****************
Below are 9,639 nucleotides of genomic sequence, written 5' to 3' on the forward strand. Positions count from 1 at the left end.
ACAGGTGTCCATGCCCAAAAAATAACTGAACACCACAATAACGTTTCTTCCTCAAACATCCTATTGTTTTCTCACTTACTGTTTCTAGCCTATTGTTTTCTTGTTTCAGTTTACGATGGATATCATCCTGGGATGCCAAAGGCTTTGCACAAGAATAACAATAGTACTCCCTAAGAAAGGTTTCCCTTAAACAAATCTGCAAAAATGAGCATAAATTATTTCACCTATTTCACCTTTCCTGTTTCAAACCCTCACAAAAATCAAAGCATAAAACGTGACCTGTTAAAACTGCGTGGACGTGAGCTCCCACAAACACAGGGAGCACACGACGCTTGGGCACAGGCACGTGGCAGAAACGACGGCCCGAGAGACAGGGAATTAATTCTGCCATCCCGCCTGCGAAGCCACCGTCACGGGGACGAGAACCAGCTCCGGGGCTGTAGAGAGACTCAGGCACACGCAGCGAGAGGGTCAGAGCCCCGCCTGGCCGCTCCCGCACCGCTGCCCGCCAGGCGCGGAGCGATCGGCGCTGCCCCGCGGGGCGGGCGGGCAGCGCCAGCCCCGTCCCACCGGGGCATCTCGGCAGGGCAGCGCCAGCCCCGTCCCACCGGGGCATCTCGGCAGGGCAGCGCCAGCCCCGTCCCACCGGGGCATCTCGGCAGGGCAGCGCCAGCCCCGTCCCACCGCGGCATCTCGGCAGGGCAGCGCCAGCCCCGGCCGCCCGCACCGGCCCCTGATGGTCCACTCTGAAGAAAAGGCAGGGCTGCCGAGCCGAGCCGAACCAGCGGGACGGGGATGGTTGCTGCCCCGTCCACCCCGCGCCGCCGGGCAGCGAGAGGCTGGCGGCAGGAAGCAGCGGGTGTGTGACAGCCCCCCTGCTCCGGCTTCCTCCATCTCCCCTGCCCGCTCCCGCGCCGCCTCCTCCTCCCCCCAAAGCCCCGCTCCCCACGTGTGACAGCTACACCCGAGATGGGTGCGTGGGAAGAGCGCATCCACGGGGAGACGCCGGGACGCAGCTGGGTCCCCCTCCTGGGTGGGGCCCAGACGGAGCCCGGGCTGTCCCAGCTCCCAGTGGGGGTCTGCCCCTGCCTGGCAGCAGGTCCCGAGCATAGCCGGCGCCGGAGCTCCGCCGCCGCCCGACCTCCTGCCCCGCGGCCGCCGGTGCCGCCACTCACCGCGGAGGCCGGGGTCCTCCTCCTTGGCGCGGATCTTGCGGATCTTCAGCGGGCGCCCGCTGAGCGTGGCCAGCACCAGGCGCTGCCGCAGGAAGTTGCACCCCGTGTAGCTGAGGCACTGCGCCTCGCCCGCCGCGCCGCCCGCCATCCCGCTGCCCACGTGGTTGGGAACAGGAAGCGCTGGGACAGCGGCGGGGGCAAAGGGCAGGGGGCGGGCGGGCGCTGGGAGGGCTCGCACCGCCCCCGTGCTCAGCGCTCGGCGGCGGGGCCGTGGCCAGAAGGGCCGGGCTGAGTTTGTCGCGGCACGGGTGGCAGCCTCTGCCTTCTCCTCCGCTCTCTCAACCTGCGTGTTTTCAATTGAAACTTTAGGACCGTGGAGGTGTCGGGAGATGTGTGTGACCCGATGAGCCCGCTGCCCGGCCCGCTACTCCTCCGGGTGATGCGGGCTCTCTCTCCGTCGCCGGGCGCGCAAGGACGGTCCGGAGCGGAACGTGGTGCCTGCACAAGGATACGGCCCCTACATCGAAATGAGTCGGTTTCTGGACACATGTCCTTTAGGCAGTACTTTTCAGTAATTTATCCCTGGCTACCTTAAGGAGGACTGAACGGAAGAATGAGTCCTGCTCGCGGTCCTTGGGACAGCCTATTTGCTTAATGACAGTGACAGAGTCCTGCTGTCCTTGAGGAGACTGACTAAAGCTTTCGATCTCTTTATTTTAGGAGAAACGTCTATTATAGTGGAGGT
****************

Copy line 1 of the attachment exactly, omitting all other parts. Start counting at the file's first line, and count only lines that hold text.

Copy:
Below are 9,639 nucleotides of genomic sequence, written 5' to 3' on the forward strand. Positions count from 1 at the left end.